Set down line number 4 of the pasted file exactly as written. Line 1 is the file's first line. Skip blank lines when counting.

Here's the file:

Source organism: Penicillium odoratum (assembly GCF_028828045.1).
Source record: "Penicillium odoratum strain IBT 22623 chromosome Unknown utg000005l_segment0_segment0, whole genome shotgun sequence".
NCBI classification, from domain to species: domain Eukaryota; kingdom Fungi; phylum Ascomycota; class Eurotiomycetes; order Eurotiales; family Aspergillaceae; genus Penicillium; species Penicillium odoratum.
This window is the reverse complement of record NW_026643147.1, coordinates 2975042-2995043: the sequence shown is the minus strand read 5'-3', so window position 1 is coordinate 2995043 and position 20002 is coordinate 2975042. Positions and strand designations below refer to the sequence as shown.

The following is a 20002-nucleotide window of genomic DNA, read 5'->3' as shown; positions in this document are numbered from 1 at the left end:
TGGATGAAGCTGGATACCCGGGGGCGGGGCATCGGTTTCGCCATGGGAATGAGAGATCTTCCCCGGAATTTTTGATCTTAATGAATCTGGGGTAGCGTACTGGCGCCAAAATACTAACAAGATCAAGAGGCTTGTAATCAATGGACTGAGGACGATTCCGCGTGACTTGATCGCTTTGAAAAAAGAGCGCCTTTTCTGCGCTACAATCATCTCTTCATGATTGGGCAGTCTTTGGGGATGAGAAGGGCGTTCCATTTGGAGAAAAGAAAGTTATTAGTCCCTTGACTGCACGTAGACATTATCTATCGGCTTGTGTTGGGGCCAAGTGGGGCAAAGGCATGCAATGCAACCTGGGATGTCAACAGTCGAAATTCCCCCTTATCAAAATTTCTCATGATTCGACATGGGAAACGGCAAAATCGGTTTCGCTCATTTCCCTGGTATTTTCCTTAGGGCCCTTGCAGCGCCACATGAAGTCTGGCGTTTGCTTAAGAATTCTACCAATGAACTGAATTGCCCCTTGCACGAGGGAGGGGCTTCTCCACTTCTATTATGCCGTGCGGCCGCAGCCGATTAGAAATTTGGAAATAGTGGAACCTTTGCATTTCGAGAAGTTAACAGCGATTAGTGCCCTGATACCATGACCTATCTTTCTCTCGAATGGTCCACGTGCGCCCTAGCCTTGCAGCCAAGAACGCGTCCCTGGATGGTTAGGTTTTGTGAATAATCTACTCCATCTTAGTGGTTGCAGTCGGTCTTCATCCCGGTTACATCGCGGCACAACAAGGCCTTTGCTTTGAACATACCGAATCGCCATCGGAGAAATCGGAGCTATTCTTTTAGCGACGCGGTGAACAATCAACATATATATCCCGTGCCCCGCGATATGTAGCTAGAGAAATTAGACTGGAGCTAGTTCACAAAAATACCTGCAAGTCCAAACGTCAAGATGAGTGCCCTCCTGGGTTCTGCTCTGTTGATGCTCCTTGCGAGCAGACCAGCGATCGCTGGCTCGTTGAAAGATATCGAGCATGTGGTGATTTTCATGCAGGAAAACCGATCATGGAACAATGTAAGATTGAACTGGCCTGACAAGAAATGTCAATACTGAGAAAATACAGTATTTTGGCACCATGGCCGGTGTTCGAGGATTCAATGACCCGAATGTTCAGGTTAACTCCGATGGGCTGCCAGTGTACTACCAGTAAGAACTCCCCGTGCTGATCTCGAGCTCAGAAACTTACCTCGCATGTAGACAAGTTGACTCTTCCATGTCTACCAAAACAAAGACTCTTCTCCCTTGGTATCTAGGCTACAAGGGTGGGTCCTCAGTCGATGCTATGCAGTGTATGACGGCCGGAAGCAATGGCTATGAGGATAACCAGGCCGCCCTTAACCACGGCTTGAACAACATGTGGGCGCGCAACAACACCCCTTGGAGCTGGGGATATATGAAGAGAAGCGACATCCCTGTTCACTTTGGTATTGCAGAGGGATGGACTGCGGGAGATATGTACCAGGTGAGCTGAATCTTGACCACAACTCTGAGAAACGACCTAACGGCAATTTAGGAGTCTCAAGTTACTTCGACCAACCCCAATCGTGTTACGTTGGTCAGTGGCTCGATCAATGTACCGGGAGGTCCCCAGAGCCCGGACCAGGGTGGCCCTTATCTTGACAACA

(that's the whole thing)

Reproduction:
This window is the reverse complement of record NW_026643147.1, coordinates 2975042-2995043: the sequence shown is the minus strand read 5'-3', so window position 1 is coordinate 2995043 and position 20002 is coordinate 2975042. Positions and strand designations below refer to the sequence as shown.